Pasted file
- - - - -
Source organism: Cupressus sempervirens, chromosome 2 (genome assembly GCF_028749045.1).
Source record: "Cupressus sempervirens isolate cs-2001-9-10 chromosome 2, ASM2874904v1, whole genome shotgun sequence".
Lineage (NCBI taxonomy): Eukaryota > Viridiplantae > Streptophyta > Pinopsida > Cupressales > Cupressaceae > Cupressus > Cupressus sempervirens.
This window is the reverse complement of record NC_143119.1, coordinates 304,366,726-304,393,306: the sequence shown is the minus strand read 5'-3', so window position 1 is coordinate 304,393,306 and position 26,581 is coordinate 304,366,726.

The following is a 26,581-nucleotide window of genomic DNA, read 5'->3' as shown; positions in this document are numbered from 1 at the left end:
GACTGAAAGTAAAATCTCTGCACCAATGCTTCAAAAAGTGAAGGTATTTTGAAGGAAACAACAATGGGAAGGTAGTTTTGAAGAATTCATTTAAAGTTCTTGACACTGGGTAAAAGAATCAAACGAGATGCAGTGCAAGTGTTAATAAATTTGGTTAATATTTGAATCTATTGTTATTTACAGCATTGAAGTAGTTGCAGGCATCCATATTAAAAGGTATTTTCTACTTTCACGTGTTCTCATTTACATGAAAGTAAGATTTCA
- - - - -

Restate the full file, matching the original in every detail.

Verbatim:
Source organism: Cupressus sempervirens, chromosome 2 (genome assembly GCF_028749045.1).
Source record: "Cupressus sempervirens isolate cs-2001-9-10 chromosome 2, ASM2874904v1, whole genome shotgun sequence".
Lineage (NCBI taxonomy): Eukaryota > Viridiplantae > Streptophyta > Pinopsida > Cupressales > Cupressaceae > Cupressus > Cupressus sempervirens.
This window is the reverse complement of record NC_143119.1, coordinates 304,366,726-304,393,306: the sequence shown is the minus strand read 5'-3', so window position 1 is coordinate 304,393,306 and position 26,581 is coordinate 304,366,726.

The following is a 26,581-nucleotide window of genomic DNA, read 5'->3' as shown; positions in this document are numbered from 1 at the left end:
GACTGAAAGTAAAATCTCTGCACCAATGCTTCAAAAAGTGAAGGTATTTTGAAGGAAACAACAATGGGAAGGTAGTTTTGAAGAATTCATTTAAAGTTCTTGACACTGGGTAAAAGAATCAAACGAGATGCAGTGCAAGTGTTAATAAATTTGGTTAATATTTGAATCTATTGTTATTTACAGCATTGAAGTAGTTGCAGGCATCCATATTAAAAGGTATTTTCTACTTTCACGTGTTCTCATTTACATGAAAGTAAGATTTCA